Treating Secondary Infection In A Patient With Severe Tinea Pedis

Michael Moharan, DPM, Mohamed Abdelmegeed Ahmed, MD, DPM, and Oleg Karpenko, MD, DPM

These authors offer insights on the management of a 43-year-old patient with tinea pedis complicated by cellulitis and multiple chronic ulcers.

The most common causative microorganisms of the dermatophyte tinea pedis are Trichophyton rubrum, Trichophyton mentagrophytes and Epidermophyton floccosum with T. rubrum being the most common cause worldwide. A hot, humid, tropical environment and prolonged use of occlusive footwear are the most common risk factors for all types of tinea pedis. Swimming and communal bathing may also increase the risk of infection.1,2

   Tinea pedis is the most common dermatophytosis worldwide with 70 percent of the population infected at some time.3 Tinea pedis is not associated with significant mortality or morbidity. Tinea pedis affects every racial and ethnic group. The disease more commonly affects males. The prevalence of tinea pedis increases with age and it is rare during childhood.4

   There are different clinical variations of tinea pedis. They include interdigital, chronic hyperkeratotic, inflammatory/vesicular and ulcerative tinea pedis.

   Interdigital. This is one of the most characteristic types of tinea pedis with erythema, maceration, fissuring and scaling. It is often associated with pruritus.

   Chronic hyperkeratotic. This presentation is characterized by chronic plantar erythema with slight scaling to diffuse hyperkeratosis.

   Inflammatory/vesicular. This presentation is marked by painful, pruritic vesicles or bullae, most often on the instep or anterior plantar surface. The lesions can contain either clear or purulent fluid.

   Ulcerative. This is characterized by rapidly spreading vesiculopustular lesions, ulcers and erosions, typically in the interdigital spaces, and is usually associated with a secondary bacterial infection. Cellulitis, lymphangitis, pyrexia and malaise are usually associated with this infection. This type is commonly present in immunocompromised patients and those with diabetes.

   One can diagnose tinea pedis using potassium hydroxide (KOH) staining for fungal elements. The infection is easily visible under the microscope. A fungal culture may confirm the diagnosis.

   Treatment usually consists of topical antifungals, oral antifungals or a combination of both. One would use topical agents for one to six weeks. Untreated tinea pedis can lead to secondary cellulitis, lymphangitis, pyoderma and osteomyelitis. The type of tinea pedis infection and underlying conditions affect the prognosis but with appropriate treatment, the prognosis is good.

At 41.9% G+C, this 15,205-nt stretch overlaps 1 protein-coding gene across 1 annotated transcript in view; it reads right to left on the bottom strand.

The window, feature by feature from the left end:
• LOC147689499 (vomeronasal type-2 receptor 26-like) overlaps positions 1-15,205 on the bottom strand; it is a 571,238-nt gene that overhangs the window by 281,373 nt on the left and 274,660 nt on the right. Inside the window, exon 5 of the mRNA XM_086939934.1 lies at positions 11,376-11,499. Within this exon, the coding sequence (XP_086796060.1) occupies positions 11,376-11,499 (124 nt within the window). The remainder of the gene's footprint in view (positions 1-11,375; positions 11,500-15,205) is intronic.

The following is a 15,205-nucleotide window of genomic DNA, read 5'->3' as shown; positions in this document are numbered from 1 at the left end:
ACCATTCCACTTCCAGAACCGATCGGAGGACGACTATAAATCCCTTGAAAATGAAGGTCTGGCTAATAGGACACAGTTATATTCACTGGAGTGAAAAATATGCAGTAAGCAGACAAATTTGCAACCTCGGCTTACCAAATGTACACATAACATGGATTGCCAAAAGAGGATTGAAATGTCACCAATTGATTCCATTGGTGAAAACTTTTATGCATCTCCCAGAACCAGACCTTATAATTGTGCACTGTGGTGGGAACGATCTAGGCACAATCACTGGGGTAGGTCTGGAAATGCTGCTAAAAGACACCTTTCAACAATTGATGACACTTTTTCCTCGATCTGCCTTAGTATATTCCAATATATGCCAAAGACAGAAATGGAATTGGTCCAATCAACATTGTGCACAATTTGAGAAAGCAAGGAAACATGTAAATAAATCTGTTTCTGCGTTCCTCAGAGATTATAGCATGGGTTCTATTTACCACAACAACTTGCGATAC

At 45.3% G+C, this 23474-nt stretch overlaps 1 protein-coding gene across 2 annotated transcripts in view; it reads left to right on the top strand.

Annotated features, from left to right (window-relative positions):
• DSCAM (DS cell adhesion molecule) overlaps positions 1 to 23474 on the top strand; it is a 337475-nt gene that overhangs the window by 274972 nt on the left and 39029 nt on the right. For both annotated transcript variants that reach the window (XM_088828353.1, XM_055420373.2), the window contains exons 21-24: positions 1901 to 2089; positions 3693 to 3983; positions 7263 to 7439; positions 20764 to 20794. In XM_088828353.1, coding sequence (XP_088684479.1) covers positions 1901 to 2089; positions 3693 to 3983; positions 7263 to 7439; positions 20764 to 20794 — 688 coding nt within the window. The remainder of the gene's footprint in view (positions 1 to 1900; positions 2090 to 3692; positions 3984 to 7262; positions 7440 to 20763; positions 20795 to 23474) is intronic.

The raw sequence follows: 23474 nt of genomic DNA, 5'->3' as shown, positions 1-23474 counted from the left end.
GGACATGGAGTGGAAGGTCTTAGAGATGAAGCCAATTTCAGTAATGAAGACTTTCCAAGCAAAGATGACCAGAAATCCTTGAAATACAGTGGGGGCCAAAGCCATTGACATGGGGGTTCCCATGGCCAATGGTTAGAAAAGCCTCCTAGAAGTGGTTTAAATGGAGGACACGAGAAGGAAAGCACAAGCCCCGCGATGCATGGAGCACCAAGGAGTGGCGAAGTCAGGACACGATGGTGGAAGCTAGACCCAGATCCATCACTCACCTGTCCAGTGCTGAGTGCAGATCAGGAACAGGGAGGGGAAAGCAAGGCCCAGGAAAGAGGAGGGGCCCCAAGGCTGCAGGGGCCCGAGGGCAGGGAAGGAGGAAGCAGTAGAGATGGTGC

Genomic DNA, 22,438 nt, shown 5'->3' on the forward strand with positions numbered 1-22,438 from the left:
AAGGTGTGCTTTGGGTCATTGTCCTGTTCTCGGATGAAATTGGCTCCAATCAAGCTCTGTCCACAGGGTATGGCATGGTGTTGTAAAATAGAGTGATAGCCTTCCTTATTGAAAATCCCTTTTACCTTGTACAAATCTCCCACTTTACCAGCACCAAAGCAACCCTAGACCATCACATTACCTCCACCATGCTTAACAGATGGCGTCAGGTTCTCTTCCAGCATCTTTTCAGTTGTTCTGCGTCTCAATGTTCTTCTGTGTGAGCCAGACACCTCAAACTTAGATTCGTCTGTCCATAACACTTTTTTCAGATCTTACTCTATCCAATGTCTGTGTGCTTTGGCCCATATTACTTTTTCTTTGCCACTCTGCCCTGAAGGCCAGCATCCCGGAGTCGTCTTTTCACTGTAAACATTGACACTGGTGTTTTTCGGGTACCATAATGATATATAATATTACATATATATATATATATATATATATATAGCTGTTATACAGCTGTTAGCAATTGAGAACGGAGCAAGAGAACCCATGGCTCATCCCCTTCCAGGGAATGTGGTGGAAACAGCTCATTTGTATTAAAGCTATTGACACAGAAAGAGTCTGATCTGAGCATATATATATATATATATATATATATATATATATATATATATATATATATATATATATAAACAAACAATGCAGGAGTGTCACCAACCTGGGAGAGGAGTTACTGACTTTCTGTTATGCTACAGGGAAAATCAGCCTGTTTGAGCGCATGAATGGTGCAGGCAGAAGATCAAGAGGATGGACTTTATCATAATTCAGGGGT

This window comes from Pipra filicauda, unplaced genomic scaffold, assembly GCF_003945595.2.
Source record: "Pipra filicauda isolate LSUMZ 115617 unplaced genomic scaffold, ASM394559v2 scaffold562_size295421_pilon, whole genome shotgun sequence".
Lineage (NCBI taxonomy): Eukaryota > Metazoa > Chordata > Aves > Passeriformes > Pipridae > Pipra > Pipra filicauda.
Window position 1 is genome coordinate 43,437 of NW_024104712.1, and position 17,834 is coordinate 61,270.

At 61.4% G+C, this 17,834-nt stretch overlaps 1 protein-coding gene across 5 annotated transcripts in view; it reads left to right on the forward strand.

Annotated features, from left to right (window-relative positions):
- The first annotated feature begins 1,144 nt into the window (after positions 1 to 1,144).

A Closer Look At The Initial Patient Presentation

A 43-year-old male presented with a chief complaint of a chronic fungal infection of the right foot. He says the first symptoms of the infection appeared about three years prior when he noticed itching, burning and pain on ambulation in the third and fourth interdigital spaces of the right foot and developed acute cellulitis of the right foot.

   His primary care physician treated him with an antibiotic for acute cellulitis followed by a third month’s treatment with a topical antifungal cream. After prolonged treatment, the patient developed chronic multiple ulcers of the third and fourth interdigital spaces of the right foot.

   The patient was subsequently admitted to a local wound care center with a chief complaint of burning, throbbing, sharp pain and a non-healing, post-fungal wound of the third and fourth interdigital spaces of the right foot with serosanguinous exudate.


I have seen patients with Pseudomonas aeruginosa infection secondary to interdigital fungi infection. Instead of using topical cream, I use silver dressing with exudate control ability such as Aquacel Ag or Acticoat with aligiste m, together with oral antibiotics. The infected toe webs dried up, became less swollen and the foot healed up within two weeks.

Add new comment